House people, not cars

Ann Arbor’s zoning ordinances require that every new development include a certain number of parking spaces per housing unit. This subsidizes driving by making housing more expensive, exactly the wrong thing to do in a housing shortage. It is also contrary to our climate goals.

We are therefore delighted that Ann Arbor City Council has the opportunity to remove all of our parking minimums at their August 15 meeting. Please contact council to express your support. You can find instructions for contacting council here.

This change has been a long time coming. The city’s Comprehensive Transportation and A2Zero plans both recommend removing parking minimums, and both the Planning and Transportation Commissions have unanimously recommend passage.

To understand how American cities got into this mess, and the other issues it causes, see Vox/Mobility Lab’s “The high cost of free parking” or Strong Towns on Ending Parking Minimums.

Map of Ann Arbor with all areas zoned as parking highlighted. The map shows that we have a lot of parking!

Why all the six-bed apartments?

A lot of recently constructed buildings in Ann Arbor feature six-bed apartments. Why? Are renters really clamoring for apartments they can share with their five best friends? There’s more than one reason, but one of the causes is a quirk of our zoning regulations.

To understand, let’s take an example: the City Place apartments at 415 and 425 S Fifth Ave, two buildings with a total of 24 six-bedroom apartments.

According to the City zoning map, those addresses are zoned R4C. Search for R4C in the Ann Arbor’s Unified Development Code, and you’ll come across this table:

chart from the Ann Arbor Unified Development Code, showing that multi-family dwellings require 1.5 parking spaces per dwelling unit

So, R4C requires a minimum of 1.5 spaces per dwelling unit.

Elsewhere in the code:

text from the Ann Arbor Uniform Development Code regarding family living arrangements in different kinds of dwelling units, with the following text highlighted: "A maximum of six Persons living as a single Housekeeping Unit in Multiple-Family and mixed use districts only."

R4C is a multiple-family district, so it allows a maximum of 6 people per dwelling unit.

These apartment buildings are a short walk from campus, downtown, and the main bus station. They are likely to appeal to tenants who don’t drive much, so the developer proposing these apartments knew that parking spaces wouldn’t be a big selling point. And parking is expensive–especially in a downtown area like this where land is expensive. So they were interested in building the minimum parking possible. And since they’re required to build 1.5 parking spaces per dwelling unit, the way to minimize parking is to build the largest units allowable–and that’s 6 beds.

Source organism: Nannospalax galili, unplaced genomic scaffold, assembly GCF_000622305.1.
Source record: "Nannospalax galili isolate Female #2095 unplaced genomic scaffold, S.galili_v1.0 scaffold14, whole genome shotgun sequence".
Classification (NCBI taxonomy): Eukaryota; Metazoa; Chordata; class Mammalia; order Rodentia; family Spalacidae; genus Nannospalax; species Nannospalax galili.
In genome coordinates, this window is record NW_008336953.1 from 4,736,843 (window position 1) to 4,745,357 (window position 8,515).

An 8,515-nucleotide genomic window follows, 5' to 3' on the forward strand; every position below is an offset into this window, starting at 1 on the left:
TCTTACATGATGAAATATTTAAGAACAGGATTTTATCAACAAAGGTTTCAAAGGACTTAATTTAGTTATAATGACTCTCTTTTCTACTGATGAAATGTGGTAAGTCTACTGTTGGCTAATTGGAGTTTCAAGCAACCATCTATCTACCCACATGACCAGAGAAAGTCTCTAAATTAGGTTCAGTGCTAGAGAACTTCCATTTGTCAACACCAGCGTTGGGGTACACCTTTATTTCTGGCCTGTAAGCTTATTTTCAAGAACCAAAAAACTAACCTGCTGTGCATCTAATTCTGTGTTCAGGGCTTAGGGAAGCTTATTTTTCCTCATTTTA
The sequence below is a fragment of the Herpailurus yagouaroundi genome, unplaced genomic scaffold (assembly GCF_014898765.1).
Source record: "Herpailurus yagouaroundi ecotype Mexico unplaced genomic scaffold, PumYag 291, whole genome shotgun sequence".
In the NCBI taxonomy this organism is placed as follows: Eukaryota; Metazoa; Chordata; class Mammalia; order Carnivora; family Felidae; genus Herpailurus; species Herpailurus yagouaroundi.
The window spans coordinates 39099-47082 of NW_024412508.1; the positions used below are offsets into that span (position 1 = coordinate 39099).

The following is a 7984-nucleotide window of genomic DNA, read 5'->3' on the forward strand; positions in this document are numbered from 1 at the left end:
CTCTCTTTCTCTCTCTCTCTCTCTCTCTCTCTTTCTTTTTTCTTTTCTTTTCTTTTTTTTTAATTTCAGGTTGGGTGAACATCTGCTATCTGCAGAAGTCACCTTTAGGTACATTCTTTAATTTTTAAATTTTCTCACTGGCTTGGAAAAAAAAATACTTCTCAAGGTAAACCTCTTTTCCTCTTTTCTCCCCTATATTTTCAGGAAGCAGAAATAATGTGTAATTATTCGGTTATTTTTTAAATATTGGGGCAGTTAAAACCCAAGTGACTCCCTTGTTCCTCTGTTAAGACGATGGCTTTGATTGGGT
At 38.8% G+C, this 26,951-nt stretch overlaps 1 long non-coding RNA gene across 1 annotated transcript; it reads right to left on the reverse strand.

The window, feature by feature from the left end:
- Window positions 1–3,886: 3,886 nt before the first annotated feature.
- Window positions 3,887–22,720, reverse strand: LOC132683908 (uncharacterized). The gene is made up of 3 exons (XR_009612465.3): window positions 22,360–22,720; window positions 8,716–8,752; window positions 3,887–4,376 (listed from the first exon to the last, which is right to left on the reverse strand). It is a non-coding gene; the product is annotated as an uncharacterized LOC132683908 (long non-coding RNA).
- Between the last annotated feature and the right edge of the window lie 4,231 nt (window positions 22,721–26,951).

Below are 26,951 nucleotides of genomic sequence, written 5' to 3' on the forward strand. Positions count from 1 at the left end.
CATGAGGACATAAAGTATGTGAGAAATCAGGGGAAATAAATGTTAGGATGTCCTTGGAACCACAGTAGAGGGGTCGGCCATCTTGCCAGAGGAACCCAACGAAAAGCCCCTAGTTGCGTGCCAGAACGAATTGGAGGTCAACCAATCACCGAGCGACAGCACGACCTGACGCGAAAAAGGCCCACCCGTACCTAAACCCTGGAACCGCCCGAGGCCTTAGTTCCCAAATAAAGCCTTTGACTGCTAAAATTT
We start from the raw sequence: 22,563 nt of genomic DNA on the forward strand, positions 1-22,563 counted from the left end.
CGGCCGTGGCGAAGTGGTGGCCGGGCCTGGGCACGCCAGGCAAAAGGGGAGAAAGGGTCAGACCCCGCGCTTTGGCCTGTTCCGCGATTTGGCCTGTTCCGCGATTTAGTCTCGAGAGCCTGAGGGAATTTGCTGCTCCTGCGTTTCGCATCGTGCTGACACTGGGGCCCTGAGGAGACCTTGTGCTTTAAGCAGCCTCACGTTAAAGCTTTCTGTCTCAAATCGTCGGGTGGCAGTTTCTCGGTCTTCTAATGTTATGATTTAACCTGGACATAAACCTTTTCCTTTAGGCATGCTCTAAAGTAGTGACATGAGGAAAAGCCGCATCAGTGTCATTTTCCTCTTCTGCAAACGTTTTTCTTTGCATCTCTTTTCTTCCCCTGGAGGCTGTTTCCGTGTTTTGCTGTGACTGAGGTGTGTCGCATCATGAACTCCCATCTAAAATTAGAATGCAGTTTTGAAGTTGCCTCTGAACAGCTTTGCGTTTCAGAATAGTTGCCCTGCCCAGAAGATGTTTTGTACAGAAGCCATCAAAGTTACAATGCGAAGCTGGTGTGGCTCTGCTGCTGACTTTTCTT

The result:

Google street view photo of the parking lot in front of City Place Apartments. The parking lot is large, and it is not full.

A parking lot that nobody asked for, taking up land that could have housed even more places for people to live.

If we want to build a more equitable and vibrant community, we should prioritize housing for people over storage for cars. In order to achieve this, we need to provide a diversity of housing for all needs. That will certainly include some 6-bed apartments–some people do want to live with their five best friends!–but the zoning code should allow for and encourage a wider range of housing types.

Housing advocates and urban planners have long recognized parking minimums as a problem. See Vox/Mobility Lab’s “The high cost of free parking” or the Strong Towns post on Ending Parking Minimums.

Less Talk, More Housing

Let’s simplify our planning process to encourage more equitable development

By Kirk Westphal, former Ann Arbor City Council Member and Planning Commissioner

If we are learning anything from our regional housing affordability crisis, it’s that we need more housing—a lot more. At the core of our crisis is the fact that the number of housing units being constructed in Ann Arbor is far less than the growth in jobs and residents in our community. More people chasing fewer housing units translates to higher rents, and Ann Arbor perpetuating one of the worst cases of regional economic segregation in the country. 

The good news is that Ann Arbor is stepping up to the challenge. In November 2020, Ann Arbor voters passed an affordable housing millage that will eventually provide housing and services for several thousand low- and very low-income residents—a truly transformative policy that is rare for cities of our size. The bad news is that housing subsidies address only a portion of our housing needs. (There is only so much money that local municipalities can request from residents; we need state- and federal-level policies and subsidies.)